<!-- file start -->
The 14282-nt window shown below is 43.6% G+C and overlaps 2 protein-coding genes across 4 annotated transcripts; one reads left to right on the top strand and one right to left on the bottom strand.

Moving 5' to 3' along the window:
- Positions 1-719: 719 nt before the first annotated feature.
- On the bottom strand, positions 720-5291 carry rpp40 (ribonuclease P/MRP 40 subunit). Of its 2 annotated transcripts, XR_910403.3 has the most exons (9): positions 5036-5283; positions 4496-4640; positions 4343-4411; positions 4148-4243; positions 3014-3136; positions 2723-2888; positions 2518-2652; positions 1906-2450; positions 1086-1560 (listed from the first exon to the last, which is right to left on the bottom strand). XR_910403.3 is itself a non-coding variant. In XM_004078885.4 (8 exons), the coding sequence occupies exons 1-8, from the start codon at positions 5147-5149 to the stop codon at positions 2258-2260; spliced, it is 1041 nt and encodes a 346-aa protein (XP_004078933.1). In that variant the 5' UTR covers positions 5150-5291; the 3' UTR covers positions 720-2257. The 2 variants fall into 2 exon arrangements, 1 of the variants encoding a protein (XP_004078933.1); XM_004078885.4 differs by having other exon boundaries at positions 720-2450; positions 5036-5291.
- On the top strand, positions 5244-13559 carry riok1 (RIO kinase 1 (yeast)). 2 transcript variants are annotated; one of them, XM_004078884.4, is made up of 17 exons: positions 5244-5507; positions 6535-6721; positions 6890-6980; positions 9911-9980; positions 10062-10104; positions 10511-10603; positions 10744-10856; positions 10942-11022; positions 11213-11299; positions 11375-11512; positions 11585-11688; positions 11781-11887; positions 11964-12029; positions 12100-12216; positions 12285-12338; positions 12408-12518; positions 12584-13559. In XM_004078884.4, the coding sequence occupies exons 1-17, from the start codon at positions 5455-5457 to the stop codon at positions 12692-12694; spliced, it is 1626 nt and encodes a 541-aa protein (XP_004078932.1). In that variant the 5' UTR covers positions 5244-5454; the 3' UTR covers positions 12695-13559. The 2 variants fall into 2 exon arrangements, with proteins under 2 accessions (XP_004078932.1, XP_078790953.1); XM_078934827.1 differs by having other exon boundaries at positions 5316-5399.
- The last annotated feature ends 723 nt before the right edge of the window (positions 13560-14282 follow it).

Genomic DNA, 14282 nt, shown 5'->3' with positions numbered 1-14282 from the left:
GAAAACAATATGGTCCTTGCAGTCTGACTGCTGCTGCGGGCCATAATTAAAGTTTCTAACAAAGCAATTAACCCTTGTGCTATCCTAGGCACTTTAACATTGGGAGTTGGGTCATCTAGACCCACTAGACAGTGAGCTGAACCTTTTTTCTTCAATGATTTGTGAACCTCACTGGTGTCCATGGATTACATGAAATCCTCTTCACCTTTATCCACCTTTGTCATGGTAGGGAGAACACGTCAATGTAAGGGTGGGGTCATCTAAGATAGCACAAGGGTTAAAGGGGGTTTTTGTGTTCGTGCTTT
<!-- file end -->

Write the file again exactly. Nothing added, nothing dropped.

The 14282-nt window shown below is 43.6% G+C and overlaps 2 protein-coding genes across 4 annotated transcripts; one reads left to right on the top strand and one right to left on the bottom strand.

Moving 5' to 3' along the window:
- Positions 1-719: 719 nt before the first annotated feature.
- On the bottom strand, positions 720-5291 carry rpp40 (ribonuclease P/MRP 40 subunit). Of its 2 annotated transcripts, XR_910403.3 has the most exons (9): positions 5036-5283; positions 4496-4640; positions 4343-4411; positions 4148-4243; positions 3014-3136; positions 2723-2888; positions 2518-2652; positions 1906-2450; positions 1086-1560 (listed from the first exon to the last, which is right to left on the bottom strand). XR_910403.3 is itself a non-coding variant. In XM_004078885.4 (8 exons), the coding sequence occupies exons 1-8, from the start codon at positions 5147-5149 to the stop codon at positions 2258-2260; spliced, it is 1041 nt and encodes a 346-aa protein (XP_004078933.1). In that variant the 5' UTR covers positions 5150-5291; the 3' UTR covers positions 720-2257. The 2 variants fall into 2 exon arrangements, 1 of the variants encoding a protein (XP_004078933.1); XM_004078885.4 differs by having other exon boundaries at positions 720-2450; positions 5036-5291.
- On the top strand, positions 5244-13559 carry riok1 (RIO kinase 1 (yeast)). 2 transcript variants are annotated; one of them, XM_004078884.4, is made up of 17 exons: positions 5244-5507; positions 6535-6721; positions 6890-6980; positions 9911-9980; positions 10062-10104; positions 10511-10603; positions 10744-10856; positions 10942-11022; positions 11213-11299; positions 11375-11512; positions 11585-11688; positions 11781-11887; positions 11964-12029; positions 12100-12216; positions 12285-12338; positions 12408-12518; positions 12584-13559. In XM_004078884.4, the coding sequence occupies exons 1-17, from the start codon at positions 5455-5457 to the stop codon at positions 12692-12694; spliced, it is 1626 nt and encodes a 541-aa protein (XP_004078932.1). In that variant the 5' UTR covers positions 5244-5454; the 3' UTR covers positions 12695-13559. The 2 variants fall into 2 exon arrangements, with proteins under 2 accessions (XP_004078932.1, XP_078790953.1); XM_078934827.1 differs by having other exon boundaries at positions 5316-5399.
- The last annotated feature ends 723 nt before the right edge of the window (positions 13560-14282 follow it).

Genomic DNA, 14282 nt, shown 5'->3' with positions numbered 1-14282 from the left:
GAAAACAATATGGTCCTTGCAGTCTGACTGCTGCTGCGGGCCATAATTAAAGTTTCTAACAAAGCAATTAACCCTTGTGCTATCCTAGGCACTTTAACATTGGGAGTTGGGTCATCTAGACCCACTAGACAGTGAGCTGAACCTTTTTTCTTCAATGATTTGTGAACCTCACTGGTGTCCATGGATTACATGAAATCCTCTTCACCTTTATCCACCTTTGTCATGGTAGGGAGAACACGTCAATGTAAGGGTGGGGTCATCTAAGATAGCACAAGGGTTAAAGGGGGTTTTTGTGTTCGTGCTTT